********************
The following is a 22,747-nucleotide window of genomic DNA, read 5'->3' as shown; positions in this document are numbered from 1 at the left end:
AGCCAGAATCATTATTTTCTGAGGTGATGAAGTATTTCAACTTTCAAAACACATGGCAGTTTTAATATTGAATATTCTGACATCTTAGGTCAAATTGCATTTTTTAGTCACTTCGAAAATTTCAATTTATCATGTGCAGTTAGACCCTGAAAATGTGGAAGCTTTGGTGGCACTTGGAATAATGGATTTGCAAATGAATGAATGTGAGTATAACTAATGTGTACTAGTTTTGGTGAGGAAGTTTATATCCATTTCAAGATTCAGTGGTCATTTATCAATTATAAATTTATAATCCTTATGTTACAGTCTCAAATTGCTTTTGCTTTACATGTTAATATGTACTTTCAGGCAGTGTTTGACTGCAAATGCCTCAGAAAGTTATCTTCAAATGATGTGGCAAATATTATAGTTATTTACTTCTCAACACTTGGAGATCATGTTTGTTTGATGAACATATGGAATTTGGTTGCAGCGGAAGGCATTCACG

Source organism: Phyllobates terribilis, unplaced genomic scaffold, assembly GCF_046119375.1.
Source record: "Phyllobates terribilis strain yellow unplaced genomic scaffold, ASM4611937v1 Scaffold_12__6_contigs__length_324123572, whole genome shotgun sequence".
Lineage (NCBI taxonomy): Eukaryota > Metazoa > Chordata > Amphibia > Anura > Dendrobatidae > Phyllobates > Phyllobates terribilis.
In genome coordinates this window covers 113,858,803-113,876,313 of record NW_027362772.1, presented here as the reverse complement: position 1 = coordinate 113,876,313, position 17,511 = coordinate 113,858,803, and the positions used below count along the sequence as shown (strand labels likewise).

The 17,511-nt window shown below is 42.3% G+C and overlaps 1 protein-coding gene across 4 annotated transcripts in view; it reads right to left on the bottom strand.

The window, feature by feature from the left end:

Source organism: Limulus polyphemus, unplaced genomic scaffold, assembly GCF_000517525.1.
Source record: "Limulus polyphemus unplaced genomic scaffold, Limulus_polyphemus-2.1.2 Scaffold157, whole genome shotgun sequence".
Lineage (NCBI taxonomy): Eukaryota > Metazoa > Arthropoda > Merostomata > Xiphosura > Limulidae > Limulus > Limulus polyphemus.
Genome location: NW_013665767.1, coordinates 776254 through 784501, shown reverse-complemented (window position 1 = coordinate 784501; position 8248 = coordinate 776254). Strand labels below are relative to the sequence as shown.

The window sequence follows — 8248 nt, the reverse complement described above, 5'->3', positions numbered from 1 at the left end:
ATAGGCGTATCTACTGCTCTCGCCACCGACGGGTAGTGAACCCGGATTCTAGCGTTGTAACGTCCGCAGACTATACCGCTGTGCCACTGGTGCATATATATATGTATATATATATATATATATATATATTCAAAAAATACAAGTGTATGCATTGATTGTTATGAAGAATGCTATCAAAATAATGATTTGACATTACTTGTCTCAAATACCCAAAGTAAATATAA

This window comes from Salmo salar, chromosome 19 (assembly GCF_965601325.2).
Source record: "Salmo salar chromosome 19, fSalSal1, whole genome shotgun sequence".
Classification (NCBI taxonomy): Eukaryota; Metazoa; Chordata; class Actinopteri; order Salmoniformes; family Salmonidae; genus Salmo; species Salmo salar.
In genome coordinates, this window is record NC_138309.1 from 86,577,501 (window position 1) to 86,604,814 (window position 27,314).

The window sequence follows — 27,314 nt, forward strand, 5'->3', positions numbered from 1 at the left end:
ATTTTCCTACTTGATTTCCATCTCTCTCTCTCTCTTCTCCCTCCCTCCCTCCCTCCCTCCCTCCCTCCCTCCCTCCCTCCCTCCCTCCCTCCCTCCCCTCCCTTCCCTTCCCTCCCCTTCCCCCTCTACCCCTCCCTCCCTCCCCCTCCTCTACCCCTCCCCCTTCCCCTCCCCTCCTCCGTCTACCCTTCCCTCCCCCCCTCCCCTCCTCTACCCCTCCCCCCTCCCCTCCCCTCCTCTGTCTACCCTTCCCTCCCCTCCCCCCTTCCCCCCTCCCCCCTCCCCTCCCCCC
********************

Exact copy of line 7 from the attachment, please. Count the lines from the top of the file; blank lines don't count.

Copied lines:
The 17,511-nt window shown below is 42.3% G+C and overlaps 1 protein-coding gene across 4 annotated transcripts in view; it reads right to left on the bottom strand.